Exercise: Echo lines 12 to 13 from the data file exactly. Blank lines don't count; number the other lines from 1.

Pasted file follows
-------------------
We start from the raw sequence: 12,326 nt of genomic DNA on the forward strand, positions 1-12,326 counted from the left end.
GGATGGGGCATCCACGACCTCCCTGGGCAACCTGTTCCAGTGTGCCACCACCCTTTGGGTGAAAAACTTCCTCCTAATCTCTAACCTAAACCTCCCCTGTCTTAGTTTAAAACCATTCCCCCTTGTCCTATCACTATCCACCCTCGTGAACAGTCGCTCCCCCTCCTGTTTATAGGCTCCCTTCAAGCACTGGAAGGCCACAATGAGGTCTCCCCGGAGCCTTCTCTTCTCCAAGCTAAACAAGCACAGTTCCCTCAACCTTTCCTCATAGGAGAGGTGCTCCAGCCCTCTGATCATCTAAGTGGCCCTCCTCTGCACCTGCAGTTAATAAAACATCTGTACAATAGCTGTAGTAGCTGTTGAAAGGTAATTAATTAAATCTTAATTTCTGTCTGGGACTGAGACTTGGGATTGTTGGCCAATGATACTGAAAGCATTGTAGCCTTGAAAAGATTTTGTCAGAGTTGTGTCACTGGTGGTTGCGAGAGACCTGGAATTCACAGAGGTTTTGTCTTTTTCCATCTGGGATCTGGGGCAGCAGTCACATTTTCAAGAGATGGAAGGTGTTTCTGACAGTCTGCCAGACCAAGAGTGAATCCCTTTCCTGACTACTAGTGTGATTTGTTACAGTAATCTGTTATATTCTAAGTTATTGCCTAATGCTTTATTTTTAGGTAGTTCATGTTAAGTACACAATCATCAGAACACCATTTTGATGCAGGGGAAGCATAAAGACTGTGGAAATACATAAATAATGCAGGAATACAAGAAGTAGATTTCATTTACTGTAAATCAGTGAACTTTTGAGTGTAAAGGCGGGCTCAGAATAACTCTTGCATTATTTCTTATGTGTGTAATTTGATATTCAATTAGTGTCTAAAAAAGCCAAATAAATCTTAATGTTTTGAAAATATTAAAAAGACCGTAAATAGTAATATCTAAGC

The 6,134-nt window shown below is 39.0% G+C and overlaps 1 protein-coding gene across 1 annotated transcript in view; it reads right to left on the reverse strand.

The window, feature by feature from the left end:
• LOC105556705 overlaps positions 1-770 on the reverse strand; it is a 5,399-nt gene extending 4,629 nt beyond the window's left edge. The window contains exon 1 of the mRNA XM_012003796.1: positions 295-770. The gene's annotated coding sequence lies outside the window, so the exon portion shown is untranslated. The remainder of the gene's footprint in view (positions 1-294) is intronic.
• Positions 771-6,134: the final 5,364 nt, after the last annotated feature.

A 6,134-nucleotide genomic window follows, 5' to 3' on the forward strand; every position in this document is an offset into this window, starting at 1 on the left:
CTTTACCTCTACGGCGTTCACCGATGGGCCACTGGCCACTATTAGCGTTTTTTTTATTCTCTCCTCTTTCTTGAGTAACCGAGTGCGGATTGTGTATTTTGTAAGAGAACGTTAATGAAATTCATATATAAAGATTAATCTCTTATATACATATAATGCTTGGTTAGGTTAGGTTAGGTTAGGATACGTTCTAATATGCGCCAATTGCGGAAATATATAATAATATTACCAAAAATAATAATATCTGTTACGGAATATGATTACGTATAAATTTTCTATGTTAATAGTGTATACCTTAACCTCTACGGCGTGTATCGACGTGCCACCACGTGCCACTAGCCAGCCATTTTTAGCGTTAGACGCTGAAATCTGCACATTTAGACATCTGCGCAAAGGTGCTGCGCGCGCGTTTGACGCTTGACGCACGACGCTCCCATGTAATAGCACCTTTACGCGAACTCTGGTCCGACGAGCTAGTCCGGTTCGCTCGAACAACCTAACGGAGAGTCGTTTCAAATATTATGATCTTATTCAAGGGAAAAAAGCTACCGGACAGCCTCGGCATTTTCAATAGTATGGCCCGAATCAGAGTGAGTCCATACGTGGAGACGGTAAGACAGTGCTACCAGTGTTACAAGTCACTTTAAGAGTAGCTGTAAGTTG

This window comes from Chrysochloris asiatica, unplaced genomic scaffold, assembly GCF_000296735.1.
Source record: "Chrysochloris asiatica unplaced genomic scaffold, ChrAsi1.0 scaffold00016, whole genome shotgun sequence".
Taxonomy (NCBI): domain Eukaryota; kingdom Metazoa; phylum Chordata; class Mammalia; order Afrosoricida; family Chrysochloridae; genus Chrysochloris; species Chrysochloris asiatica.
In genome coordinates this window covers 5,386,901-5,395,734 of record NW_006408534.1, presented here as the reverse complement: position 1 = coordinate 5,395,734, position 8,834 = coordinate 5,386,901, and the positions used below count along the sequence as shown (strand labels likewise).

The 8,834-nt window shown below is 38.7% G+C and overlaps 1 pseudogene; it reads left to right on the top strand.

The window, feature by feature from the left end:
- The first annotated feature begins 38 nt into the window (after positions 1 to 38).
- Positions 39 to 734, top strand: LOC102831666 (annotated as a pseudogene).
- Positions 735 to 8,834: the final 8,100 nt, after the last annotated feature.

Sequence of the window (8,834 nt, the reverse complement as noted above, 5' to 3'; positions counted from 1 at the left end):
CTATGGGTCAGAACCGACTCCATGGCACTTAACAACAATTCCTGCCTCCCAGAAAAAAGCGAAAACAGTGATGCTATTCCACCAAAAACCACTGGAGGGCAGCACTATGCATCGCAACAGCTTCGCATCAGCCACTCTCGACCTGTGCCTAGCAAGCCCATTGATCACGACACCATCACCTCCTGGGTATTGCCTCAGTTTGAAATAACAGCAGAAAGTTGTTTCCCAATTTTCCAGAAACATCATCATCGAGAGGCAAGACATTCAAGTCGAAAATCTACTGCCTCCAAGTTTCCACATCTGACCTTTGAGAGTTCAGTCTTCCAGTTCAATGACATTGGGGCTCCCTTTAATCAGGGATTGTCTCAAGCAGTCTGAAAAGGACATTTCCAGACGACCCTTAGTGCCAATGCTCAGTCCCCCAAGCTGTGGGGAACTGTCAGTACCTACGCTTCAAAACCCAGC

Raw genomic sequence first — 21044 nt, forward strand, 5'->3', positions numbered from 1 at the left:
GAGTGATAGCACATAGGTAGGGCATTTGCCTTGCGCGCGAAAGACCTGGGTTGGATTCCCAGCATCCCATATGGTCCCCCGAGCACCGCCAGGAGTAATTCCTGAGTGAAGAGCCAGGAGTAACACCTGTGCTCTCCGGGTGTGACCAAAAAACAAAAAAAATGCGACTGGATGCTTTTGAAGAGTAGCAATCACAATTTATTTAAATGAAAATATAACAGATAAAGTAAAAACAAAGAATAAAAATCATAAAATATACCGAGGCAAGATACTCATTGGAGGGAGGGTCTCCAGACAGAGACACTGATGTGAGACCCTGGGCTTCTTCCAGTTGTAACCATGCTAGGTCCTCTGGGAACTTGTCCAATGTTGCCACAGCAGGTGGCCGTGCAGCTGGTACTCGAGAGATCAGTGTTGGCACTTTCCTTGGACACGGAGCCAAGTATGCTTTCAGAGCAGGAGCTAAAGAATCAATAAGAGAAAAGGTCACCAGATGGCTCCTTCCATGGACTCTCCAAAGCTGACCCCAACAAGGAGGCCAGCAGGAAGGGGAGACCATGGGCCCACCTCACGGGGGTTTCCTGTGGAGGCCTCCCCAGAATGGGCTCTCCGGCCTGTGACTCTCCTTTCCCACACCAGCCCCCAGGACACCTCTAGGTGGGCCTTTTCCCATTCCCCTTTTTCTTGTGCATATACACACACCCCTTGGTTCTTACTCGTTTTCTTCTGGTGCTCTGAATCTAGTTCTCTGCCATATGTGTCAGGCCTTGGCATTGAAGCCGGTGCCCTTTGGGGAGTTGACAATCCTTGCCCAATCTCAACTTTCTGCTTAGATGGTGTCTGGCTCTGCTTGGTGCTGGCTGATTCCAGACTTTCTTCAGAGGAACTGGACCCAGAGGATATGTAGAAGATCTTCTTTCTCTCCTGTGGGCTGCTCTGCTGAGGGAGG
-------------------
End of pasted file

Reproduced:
In genome coordinates this window covers 5,386,901-5,395,734 of record NW_006408534.1, presented here as the reverse complement: position 1 = coordinate 5,395,734, position 8,834 = coordinate 5,386,901, and the positions used below count along the sequence as shown (strand labels likewise).

The 8,834-nt window shown below is 38.7% G+C and overlaps 1 pseudogene; it reads left to right on the top strand.